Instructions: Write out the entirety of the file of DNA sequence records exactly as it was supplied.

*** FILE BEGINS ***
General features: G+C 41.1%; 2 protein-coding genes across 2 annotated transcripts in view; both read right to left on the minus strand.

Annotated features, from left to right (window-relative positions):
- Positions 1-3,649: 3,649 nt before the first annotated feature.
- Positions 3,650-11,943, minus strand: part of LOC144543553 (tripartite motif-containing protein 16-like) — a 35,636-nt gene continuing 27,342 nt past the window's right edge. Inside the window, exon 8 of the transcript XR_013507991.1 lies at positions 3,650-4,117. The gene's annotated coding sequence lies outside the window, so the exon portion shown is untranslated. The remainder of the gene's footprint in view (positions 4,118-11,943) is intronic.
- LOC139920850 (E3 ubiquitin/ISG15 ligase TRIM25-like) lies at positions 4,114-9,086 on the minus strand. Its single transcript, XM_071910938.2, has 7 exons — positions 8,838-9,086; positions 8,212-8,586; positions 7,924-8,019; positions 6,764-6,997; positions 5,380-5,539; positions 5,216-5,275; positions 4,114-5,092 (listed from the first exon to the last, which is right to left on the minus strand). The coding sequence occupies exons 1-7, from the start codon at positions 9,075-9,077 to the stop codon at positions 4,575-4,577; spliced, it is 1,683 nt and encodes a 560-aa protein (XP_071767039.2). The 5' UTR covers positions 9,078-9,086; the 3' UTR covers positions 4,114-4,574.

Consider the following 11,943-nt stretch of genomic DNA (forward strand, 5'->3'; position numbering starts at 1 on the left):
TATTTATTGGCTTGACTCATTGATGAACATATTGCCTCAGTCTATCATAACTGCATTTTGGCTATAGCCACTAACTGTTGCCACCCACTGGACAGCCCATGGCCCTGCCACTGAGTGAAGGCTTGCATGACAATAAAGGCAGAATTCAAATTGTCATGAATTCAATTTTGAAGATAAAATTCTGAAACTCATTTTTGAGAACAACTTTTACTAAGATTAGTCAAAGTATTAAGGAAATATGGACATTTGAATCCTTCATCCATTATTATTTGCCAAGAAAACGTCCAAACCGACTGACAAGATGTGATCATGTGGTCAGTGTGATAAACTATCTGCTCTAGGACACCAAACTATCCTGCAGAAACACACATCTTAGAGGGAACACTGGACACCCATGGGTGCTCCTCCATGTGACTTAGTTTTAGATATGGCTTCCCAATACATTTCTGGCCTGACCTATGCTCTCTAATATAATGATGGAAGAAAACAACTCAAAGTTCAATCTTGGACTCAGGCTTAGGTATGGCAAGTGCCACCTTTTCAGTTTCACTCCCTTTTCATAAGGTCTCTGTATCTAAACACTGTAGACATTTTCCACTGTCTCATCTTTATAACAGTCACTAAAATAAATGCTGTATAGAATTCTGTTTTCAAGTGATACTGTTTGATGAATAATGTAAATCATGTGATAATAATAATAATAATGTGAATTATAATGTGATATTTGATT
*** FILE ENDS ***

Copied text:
General features: G+C 41.1%; 2 protein-coding genes across 2 annotated transcripts in view; both read right to left on the minus strand.

Annotated features, from left to right (window-relative positions):
- Positions 1-3,649: 3,649 nt before the first annotated feature.
- Positions 3,650-11,943, minus strand: part of LOC144543553 (tripartite motif-containing protein 16-like) — a 35,636-nt gene continuing 27,342 nt past the window's right edge. Inside the window, exon 8 of the transcript XR_013507991.1 lies at positions 3,650-4,117. The gene's annotated coding sequence lies outside the window, so the exon portion shown is untranslated. The remainder of the gene's footprint in view (positions 4,118-11,943) is intronic.
- LOC139920850 (E3 ubiquitin/ISG15 ligase TRIM25-like) lies at positions 4,114-9,086 on the minus strand. Its single transcript, XM_071910938.2, has 7 exons — positions 8,838-9,086; positions 8,212-8,586; positions 7,924-8,019; positions 6,764-6,997; positions 5,380-5,539; positions 5,216-5,275; positions 4,114-5,092 (listed from the first exon to the last, which is right to left on the minus strand). The coding sequence occupies exons 1-7, from the start codon at positions 9,075-9,077 to the stop codon at positions 4,575-4,577; spliced, it is 1,683 nt and encodes a 560-aa protein (XP_071767039.2). The 5' UTR covers positions 9,078-9,086; the 3' UTR covers positions 4,114-4,574.

Consider the following 11,943-nt stretch of genomic DNA (forward strand, 5'->3'; position numbering starts at 1 on the left):
TATTTATTGGCTTGACTCATTGATGAACATATTGCCTCAGTCTATCATAACTGCATTTTGGCTATAGCCACTAACTGTTGCCACCCACTGGACAGCCCATGGCCCTGCCACTGAGTGAAGGCTTGCATGACAATAAAGGCAGAATTCAAATTGTCATGAATTCAATTTTGAAGATAAAATTCTGAAACTCATTTTTGAGAACAACTTTTACTAAGATTAGTCAAAGTATTAAGGAAATATGGACATTTGAATCCTTCATCCATTATTATTTGCCAAGAAAACGTCCAAACCGACTGACAAGATGTGATCATGTGGTCAGTGTGATAAACTATCTGCTCTAGGACACCAAACTATCCTGCAGAAACACACATCTTAGAGGGAACACTGGACACCCATGGGTGCTCCTCCATGTGACTTAGTTTTAGATATGGCTTCCCAATACATTTCTGGCCTGACCTATGCTCTCTAATATAATGATGGAAGAAAACAACTCAAAGTTCAATCTTGGACTCAGGCTTAGGTATGGCAAGTGCCACCTTTTCAGTTTCACTCCCTTTTCATAAGGTCTCTGTATCTAAACACTGTAGACATTTTCCACTGTCTCATCTTTATAACAGTCACTAAAATAAATGCTGTATAGAATTCTGTTTTCAAGTGATACTGTTTGATGAATAATGTAAATCATGTGATAATAATAATAATAATGTGAATTATAATGTGATATTTGATT